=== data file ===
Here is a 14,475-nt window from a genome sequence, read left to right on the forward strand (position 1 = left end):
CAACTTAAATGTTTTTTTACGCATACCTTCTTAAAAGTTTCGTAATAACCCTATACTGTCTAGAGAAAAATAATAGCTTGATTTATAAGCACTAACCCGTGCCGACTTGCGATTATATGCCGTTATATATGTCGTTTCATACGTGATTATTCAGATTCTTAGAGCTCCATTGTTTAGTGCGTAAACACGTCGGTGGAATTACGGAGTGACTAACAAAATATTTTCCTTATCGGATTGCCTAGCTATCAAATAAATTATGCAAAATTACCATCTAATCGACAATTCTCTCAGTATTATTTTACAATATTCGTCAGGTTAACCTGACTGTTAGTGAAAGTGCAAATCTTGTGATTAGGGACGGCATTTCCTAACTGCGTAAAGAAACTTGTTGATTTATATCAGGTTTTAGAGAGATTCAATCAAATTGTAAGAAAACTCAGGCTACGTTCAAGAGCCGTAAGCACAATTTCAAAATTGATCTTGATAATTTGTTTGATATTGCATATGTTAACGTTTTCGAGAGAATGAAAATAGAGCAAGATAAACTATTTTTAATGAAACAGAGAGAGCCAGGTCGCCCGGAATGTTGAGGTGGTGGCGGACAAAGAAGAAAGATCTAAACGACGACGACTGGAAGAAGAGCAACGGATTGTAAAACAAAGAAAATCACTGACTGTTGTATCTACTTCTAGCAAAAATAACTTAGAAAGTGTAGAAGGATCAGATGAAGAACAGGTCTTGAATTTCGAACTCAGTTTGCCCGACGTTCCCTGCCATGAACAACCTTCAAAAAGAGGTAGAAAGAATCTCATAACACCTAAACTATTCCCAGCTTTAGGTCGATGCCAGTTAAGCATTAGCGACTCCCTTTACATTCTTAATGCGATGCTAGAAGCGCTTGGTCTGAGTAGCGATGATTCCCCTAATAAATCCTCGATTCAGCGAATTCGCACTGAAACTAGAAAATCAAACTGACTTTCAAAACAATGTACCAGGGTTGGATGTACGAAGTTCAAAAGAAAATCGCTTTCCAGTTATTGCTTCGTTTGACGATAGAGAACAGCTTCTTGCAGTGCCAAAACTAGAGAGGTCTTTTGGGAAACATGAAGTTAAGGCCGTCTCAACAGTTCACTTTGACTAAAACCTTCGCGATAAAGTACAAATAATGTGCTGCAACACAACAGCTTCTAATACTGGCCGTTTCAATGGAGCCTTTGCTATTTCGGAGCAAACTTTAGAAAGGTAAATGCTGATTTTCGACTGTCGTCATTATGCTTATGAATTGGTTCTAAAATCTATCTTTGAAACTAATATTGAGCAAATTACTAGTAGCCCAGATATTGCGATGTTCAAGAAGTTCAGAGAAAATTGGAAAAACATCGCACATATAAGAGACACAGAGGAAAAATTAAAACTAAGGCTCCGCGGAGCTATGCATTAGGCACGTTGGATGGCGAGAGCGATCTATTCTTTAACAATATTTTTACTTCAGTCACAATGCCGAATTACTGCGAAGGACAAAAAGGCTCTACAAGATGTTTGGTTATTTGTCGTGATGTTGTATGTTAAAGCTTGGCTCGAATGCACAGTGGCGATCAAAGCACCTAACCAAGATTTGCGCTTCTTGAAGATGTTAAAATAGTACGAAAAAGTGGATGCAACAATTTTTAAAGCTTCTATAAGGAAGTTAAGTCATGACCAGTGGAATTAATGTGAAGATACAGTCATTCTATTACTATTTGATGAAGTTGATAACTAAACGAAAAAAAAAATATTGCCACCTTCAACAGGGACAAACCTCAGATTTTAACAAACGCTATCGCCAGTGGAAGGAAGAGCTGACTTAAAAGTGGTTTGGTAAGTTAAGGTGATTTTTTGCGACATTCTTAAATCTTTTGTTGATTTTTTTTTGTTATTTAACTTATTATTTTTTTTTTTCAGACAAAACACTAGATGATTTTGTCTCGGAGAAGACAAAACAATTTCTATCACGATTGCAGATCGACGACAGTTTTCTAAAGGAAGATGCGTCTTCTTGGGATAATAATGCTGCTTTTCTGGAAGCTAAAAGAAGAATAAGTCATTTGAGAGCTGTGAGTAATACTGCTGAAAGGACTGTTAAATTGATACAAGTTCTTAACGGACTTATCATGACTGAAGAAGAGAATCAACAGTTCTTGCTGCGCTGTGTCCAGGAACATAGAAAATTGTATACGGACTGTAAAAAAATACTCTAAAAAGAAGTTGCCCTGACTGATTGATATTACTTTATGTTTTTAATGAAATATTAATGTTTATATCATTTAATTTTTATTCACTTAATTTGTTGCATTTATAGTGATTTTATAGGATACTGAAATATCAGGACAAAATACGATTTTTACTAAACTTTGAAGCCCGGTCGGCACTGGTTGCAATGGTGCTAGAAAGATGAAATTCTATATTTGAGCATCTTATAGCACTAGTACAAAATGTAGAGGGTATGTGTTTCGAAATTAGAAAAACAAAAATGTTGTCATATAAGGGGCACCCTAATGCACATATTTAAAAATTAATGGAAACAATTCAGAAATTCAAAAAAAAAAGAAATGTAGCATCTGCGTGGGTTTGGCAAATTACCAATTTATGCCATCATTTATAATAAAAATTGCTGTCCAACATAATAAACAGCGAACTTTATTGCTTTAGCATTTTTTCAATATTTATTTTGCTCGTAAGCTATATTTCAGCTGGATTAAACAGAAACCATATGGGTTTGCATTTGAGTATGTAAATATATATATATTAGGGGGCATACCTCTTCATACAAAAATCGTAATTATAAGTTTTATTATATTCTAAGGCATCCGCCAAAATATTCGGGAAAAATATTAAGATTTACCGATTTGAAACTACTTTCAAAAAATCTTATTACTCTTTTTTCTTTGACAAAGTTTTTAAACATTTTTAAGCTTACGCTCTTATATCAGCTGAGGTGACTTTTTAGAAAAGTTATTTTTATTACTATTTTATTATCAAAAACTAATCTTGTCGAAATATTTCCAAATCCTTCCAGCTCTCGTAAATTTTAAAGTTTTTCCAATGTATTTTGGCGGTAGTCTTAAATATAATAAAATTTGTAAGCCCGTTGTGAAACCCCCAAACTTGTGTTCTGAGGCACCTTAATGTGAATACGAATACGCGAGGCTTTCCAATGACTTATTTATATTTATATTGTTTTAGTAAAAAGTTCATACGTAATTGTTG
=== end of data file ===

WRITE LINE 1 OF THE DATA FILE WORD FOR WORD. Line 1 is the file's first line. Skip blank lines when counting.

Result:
Here is a 14,475-nt window from a genome sequence, read left to right on the forward strand (position 1 = left end):